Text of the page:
The Central Coast of California is a destination spot for thousands of tourists every year. They fly in, relax on the warm, sunny beaches, enjoy their favorite foods, meet with family and make new friends. Rested and replete, they fly on to their next destinations, their feathers shining with new energy and vigor.
California beaches not only play host to black-legged surfers, golden haired sunbathers and rosy-crested vacation renters. They’re also home to avian tourists, such as Dunlins, White-rumped sandpipers, and Ruddy turnstones.
But all is not well for our feathered visitors. Habitat loss along the birds’ migration routes are making it increasingly difficult for migratory species to complete their journeys, and it’s not a result of climate change.
“About half of the shorebird species in North America are in decline, primarily due to habitat destruction and degradation. The world’s growing coastal population continues to increase the encroachment of people into shorebird habitat.”
Birds at a Southern California beach: seasonality, habitat use and disturbance by human activity, Kevin D. Lafferty, Biodiversity and Conservation 10: 1949–1962, 2001
Here on the Central Coast of California, shorebird habitat has decreased over 90% as a result of coastal human development. In areas where the shoreline is protected from new development by the California Coastal Commission, human recreation is further disturbing shorebirds attempting to rest, feed and breed on those same beaches.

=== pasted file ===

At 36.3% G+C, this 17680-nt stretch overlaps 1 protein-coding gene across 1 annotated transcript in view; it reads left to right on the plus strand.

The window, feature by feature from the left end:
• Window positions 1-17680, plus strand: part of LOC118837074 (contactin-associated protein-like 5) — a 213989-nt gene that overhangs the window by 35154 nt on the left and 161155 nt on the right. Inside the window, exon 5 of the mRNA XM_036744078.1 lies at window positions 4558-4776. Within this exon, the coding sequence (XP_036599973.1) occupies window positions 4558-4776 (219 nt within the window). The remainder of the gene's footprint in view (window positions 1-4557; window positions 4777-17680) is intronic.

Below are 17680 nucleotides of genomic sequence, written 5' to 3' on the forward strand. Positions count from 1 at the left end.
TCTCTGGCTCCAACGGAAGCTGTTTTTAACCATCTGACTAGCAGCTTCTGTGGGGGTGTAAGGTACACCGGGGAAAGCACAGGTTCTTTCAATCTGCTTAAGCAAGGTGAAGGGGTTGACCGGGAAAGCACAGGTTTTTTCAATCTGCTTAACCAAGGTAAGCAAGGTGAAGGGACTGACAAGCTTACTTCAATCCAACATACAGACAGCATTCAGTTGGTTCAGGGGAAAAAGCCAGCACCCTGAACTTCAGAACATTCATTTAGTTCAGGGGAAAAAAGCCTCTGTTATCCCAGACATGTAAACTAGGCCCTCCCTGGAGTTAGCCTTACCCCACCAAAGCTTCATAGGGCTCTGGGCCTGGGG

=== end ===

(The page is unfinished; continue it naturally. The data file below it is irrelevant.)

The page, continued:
The growing number of off-leash dogs on beaches are an increasing threat to migratory shorebirds, when they chase and disturb birds attempting to rest and feed before continuing their migratory flights. Although dogs do not remove habitat and infrequently kill birds directly, dog disturbance causes birds to interrupt their feeding and expend greater energy in flight.
Impacts to migratory bird species are a result of the cumulative effects on reproduction and chick survivorship. Birds forced to forage less effectively may not build fat reserves needed by stressed and depleted migrants who must rest and feed to successfully resume their migratory journey. (Lafferty, 2001)
The problem is compounded by the international travel agendas of migratory birds. While many countries protect migratory species passing through their territory, far too many do not, leaving dangerous gaps in which critical resting and breeding habitat is rapidly becoming compromised.
Researchers track migratory birds’ routes to see if they’re venturing through protected areas or destroyed habitats. CSMonitor.com
Individual countries may protect migratory birds but the great length of their journeys are endangered. Scientific American
Migratory birds ‘lack world protection. BBC
Migratory bird species are dealing with very real physical threats to their survival. International studies of avian migratory patterns must be used to create new protected areas in key locations to allow migratory birds to continue unmolested throughout their global ranges.